The current study was to evaluate soluble ST-2 level and left ventricular ejection fraction (LVEF) in patients with breast cancer receiving doxorubicin or trastuzumab treatment for 6 months and determine whether soluble ST-2 level can be used to predictive left ventricular function impairment.
Patients who were diagnosed as having breast cancer receiving doxorubicin or trastuzumab or combined therapy were enrolled. Demographic data, prior medical history and related medical therapy, and site and stage of breast cancer information were collected from electronic health record. Fasting blood was used to detect soluble ST-2 and brain natriuretic peptide (BNP) levels before and after 6 months doxorubicin or trastuzumab therapy. Echocardiography was performed before and after 6 months of doxorubicin or trastuzumab therapy.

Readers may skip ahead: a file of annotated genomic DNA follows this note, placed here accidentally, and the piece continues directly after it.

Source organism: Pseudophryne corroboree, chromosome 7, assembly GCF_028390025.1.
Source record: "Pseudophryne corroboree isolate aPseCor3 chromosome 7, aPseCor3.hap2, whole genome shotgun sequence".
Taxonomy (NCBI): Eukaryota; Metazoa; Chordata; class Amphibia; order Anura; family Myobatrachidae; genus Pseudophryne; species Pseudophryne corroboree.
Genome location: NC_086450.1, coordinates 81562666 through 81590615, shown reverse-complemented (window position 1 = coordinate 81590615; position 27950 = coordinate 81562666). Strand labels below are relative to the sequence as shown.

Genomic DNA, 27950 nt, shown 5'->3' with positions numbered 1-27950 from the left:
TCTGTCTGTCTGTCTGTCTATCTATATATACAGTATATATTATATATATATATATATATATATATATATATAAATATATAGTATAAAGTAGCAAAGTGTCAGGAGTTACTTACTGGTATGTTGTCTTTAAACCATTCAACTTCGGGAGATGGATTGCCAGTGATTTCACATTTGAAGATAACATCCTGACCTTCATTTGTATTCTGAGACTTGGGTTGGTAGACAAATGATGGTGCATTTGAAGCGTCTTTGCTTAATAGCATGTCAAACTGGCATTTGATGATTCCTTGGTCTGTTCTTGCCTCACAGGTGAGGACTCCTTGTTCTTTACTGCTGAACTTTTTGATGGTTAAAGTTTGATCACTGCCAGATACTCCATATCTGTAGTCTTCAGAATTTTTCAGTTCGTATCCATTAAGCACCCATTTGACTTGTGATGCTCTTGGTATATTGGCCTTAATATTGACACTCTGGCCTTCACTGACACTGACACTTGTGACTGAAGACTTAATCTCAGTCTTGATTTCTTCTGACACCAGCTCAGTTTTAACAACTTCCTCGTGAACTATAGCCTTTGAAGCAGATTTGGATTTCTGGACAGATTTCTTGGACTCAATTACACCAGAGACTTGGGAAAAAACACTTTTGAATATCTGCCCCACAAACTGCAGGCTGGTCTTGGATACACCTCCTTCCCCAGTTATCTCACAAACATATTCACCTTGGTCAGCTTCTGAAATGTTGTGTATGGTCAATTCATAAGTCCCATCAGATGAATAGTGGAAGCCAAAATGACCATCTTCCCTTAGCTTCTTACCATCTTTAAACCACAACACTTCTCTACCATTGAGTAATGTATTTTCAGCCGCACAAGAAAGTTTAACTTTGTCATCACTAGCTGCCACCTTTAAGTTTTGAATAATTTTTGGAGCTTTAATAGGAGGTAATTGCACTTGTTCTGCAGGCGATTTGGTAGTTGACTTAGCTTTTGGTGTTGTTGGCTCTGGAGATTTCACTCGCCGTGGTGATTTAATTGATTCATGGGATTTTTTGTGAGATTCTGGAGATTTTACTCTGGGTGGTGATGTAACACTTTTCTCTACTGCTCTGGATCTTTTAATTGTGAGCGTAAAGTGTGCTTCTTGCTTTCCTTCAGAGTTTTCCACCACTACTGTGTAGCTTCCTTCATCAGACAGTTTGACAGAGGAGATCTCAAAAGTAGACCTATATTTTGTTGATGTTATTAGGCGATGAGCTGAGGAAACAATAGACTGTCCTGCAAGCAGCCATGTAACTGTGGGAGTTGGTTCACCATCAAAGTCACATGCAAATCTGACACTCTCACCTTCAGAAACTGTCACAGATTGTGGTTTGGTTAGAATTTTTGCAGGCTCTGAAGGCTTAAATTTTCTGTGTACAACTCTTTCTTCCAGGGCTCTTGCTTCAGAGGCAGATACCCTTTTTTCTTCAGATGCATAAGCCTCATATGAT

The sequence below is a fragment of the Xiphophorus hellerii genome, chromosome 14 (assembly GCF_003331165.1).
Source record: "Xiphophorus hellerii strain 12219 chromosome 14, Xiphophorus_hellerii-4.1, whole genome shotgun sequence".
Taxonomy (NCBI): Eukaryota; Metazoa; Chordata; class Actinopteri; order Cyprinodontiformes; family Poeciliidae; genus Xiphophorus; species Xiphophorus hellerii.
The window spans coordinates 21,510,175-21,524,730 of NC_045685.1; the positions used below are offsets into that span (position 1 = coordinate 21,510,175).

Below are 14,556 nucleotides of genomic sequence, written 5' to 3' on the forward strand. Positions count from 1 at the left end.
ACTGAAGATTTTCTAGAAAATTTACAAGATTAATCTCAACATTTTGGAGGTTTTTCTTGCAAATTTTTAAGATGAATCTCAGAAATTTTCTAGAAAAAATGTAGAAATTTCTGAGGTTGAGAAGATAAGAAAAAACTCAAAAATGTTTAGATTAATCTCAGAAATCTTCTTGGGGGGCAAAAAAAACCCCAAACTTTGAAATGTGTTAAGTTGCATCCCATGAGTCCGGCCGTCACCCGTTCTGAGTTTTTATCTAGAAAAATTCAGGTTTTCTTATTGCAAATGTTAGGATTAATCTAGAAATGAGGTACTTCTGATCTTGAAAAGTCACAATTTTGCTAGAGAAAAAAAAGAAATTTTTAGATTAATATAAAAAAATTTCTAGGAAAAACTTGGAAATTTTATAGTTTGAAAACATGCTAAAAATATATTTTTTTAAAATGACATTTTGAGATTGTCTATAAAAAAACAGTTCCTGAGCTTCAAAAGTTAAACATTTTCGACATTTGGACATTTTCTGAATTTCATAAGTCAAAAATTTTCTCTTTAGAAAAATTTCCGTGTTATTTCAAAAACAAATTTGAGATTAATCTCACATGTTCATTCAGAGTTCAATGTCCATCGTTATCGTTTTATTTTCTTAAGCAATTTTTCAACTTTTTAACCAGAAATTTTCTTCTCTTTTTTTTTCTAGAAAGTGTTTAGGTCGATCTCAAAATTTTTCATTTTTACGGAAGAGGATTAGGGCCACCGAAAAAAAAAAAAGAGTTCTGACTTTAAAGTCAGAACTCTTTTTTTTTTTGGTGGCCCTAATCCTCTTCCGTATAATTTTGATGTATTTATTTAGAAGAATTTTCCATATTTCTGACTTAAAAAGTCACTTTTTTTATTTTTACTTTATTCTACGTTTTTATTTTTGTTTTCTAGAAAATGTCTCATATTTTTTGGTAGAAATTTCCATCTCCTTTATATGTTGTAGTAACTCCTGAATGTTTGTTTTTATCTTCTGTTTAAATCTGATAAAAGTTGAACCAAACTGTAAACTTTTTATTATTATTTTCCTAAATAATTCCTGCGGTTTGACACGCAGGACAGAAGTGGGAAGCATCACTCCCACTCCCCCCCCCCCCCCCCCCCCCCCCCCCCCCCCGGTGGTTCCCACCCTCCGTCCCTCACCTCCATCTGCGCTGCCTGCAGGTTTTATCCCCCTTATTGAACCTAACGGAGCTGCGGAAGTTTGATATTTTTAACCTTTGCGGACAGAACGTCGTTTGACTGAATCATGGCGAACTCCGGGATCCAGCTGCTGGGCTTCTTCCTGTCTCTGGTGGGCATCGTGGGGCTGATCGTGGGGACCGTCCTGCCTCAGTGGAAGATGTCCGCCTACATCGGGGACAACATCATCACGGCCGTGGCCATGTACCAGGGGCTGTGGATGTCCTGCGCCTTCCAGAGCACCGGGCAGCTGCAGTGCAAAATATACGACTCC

Participants were divided into 3 groups based on tertiary soluble ST-2 level. Compared with 1st tertiary group, patients in the 3rd tertiary group had higher proportion receiving combined therapy (14.3% vs 4.7%, P < .05). Baseline soluble ST-2 level was similar across groups. After 6 months’ therapy, soluble ST-2 level was significantly higher in the 3rd tertiary group. Pearson correlation analysis showed that soluble ST-2 level was positively correlated with left ventricular volume and E/e’ ratio while negatively correlated with LVEF. Doxorubicin, trastuzumab, combined therapy, soluble ST-2 level, and angiotensin-converting enzyme inhibitor/angiotensin receptor blocker treatment were all independently associated with LVEF change.
In breast cancer patients receiving doxorubicin or trastuzumab therapy, soluble ST-2 level can be used to predict cardiac function and structure changes.